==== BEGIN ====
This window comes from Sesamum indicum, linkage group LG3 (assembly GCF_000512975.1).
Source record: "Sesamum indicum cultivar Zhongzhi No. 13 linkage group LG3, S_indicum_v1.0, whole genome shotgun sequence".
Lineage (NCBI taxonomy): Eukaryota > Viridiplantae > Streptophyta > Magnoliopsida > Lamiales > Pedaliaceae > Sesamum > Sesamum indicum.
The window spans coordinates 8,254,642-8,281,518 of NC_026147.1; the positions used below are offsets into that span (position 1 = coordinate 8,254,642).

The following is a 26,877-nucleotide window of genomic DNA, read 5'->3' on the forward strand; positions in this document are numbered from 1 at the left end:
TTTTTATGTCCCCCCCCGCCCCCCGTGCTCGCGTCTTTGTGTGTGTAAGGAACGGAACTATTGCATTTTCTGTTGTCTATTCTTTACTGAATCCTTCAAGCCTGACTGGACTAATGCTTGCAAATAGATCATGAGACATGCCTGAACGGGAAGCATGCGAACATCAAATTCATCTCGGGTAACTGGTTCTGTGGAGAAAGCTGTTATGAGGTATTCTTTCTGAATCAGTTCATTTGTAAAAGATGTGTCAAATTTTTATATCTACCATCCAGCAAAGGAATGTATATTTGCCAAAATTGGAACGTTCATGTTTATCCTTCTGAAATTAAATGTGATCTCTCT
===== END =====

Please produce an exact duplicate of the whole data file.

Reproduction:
This window comes from Sesamum indicum, linkage group LG3 (assembly GCF_000512975.1).
Source record: "Sesamum indicum cultivar Zhongzhi No. 13 linkage group LG3, S_indicum_v1.0, whole genome shotgun sequence".
Lineage (NCBI taxonomy): Eukaryota > Viridiplantae > Streptophyta > Magnoliopsida > Lamiales > Pedaliaceae > Sesamum > Sesamum indicum.
The window spans coordinates 8,254,642-8,281,518 of NC_026147.1; the positions used below are offsets into that span (position 1 = coordinate 8,254,642).

The following is a 26,877-nucleotide window of genomic DNA, read 5'->3' on the forward strand; positions in this document are numbered from 1 at the left end:
TTTTTATGTCCCCCCCCGCCCCCCGTGCTCGCGTCTTTGTGTGTGTAAGGAACGGAACTATTGCATTTTCTGTTGTCTATTCTTTACTGAATCCTTCAAGCCTGACTGGACTAATGCTTGCAAATAGATCATGAGACATGCCTGAACGGGAAGCATGCGAACATCAAATTCATCTCGGGTAACTGGTTCTGTGGAGAAAGCTGTTATGAGGTATTCTTTCTGAATCAGTTCATTTGTAAAAGATGTGTCAAATTTTTATATCTACCATCCAGCAAAGGAATGTATATTTGCCAAAATTGGAACGTTCATGTTTATCCTTCTGAAATTAAATGTGATCTCTCT